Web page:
Over the last few days, I’ve been having a conversation with a few close friends about the differences between the work of classroom teachers and the work of educational professionals in positions beyond the classroom.
Perhaps the most important conclusion that we came to was that regardless of position, there are good people doing important work in both places. The primary difference in our roles rests not in the demands of our jobs or the importance of our contributions, but instead in our preference for having a deep and meaningful impact on one small group of students or having a broader impact on the students of an entire school or district.
Personally, I’m incredibly thankful for everyone who is willing to lead from beyond the classroom — whether as an instructional technology coach, a media specialist, a social worker, a guidance counselor or an administrator.
I recognize that all of those roles accomplish important tasks for a system oftentimes without direct access to a single group of students — and it’s that direct impact that I personally crave the most.
I couldn’t imagine working in education without the positive feedback that I get from the day-to-day interactions with a single group of students. I can see and feel the difference that I am making in the lives of kids because they are having a-ha moments in front of me all of the time. People beyond the classroom have to look for evidence of the impact that they are having in other — and to me, less rewarding — places.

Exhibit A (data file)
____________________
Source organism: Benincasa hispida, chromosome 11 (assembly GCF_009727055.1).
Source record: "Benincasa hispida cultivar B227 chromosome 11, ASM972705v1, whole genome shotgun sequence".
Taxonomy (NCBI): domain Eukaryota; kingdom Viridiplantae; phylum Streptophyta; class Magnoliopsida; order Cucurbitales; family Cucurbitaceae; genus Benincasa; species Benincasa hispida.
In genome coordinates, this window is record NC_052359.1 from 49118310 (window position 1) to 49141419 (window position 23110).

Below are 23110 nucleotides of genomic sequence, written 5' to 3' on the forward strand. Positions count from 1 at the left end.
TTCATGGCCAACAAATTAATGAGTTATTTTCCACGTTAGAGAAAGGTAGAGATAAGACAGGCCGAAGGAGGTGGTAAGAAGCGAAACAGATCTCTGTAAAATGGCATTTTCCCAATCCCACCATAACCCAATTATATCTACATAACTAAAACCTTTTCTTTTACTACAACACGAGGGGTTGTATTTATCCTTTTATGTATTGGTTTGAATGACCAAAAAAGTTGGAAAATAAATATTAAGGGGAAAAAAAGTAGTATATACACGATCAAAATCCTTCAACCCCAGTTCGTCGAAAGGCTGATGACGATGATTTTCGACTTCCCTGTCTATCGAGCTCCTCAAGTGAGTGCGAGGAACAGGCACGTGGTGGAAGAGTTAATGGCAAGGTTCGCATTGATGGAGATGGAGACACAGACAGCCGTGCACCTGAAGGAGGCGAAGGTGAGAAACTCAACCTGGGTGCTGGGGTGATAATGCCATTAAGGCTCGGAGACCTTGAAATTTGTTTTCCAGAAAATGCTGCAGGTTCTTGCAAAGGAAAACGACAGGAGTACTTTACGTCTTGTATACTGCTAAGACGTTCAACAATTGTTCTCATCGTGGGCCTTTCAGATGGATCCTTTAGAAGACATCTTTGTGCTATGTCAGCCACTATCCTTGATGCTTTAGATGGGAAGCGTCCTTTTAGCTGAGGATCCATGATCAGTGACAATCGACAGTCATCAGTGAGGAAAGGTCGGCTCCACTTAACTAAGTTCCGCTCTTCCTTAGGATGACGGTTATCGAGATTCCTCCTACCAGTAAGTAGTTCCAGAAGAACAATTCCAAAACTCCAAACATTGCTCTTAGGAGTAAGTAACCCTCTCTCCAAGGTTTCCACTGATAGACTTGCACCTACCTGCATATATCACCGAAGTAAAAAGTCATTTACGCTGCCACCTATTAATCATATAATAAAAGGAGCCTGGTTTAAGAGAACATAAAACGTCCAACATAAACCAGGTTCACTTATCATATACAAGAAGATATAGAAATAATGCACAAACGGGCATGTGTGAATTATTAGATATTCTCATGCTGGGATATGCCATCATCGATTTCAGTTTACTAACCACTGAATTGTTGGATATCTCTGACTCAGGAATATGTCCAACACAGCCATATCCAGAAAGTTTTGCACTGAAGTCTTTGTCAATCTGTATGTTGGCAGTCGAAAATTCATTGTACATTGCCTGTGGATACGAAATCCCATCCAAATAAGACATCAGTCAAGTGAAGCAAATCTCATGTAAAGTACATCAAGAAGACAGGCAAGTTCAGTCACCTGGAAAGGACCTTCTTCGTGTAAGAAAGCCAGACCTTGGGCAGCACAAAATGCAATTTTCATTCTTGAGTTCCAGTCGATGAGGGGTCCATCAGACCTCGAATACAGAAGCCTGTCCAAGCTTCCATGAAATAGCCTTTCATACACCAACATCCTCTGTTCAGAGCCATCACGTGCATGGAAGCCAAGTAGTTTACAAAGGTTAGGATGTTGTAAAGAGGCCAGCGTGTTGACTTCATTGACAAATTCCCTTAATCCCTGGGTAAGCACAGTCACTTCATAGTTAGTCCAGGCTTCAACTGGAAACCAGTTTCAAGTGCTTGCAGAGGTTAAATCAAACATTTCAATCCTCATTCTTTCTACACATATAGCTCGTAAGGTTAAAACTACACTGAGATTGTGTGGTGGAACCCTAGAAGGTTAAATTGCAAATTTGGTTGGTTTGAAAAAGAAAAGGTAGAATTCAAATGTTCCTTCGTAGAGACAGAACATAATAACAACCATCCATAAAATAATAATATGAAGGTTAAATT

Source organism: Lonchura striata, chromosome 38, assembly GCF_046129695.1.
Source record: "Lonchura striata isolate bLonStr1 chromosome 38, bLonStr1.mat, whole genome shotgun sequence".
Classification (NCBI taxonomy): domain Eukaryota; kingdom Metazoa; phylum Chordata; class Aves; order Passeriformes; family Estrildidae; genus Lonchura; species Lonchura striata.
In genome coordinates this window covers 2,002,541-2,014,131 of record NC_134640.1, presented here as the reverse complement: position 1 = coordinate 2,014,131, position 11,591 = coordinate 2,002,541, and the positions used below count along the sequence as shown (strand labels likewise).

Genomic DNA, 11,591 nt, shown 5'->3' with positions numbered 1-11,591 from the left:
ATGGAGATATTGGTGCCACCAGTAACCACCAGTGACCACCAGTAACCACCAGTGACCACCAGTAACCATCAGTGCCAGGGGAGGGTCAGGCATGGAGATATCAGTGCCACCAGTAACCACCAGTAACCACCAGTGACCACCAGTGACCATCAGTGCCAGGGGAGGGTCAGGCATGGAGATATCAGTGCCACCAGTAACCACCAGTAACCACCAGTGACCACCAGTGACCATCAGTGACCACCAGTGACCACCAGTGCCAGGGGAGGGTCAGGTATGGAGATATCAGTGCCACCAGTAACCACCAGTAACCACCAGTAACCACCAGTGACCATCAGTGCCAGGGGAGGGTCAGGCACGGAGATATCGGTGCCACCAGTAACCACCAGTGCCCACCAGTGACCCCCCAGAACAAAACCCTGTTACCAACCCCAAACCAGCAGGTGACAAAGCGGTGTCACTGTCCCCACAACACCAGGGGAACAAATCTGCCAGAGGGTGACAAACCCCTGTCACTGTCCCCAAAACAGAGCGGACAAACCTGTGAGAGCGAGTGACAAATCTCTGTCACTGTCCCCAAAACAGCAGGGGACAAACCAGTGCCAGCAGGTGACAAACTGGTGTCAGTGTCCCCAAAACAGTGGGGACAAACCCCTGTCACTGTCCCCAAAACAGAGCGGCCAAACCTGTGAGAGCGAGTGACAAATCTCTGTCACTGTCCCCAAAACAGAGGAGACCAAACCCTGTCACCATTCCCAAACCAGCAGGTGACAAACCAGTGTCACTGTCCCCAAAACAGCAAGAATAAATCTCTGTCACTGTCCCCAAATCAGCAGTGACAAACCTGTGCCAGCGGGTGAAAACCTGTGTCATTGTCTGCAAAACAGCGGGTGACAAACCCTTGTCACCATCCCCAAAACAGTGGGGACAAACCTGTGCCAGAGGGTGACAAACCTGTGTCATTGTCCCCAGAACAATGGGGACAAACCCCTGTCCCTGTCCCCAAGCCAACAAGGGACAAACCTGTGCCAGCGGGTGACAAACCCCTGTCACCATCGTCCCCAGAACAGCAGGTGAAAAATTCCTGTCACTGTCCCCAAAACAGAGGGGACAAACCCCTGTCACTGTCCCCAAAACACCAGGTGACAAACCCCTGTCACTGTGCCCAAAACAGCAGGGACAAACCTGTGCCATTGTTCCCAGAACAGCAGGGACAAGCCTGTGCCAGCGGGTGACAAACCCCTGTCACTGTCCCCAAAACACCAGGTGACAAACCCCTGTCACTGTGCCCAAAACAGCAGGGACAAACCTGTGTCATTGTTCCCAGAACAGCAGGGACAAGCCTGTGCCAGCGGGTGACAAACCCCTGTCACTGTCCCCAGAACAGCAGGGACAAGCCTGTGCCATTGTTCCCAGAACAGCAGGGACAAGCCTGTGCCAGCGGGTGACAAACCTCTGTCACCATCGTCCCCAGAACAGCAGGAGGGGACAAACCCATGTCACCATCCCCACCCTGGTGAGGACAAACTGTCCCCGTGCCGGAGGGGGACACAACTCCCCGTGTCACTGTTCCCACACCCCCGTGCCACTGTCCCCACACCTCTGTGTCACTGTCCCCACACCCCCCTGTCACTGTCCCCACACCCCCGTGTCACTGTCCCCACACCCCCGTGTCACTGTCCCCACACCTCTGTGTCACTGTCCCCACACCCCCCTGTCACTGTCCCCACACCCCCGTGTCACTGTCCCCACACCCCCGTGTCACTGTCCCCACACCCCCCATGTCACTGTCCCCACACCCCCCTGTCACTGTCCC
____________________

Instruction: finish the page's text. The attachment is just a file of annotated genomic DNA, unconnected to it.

And because of the part time work that I do as a school improvement consultant and trainer, I know full well how difficult it is to move individual teachers, learning teams, and schools forward. “School change” is REALLY nothing more than changing individuals — and changing individuals isn’t easy. That means people working beyond the classroom require a patience and determination gifted by God to accomplish their work.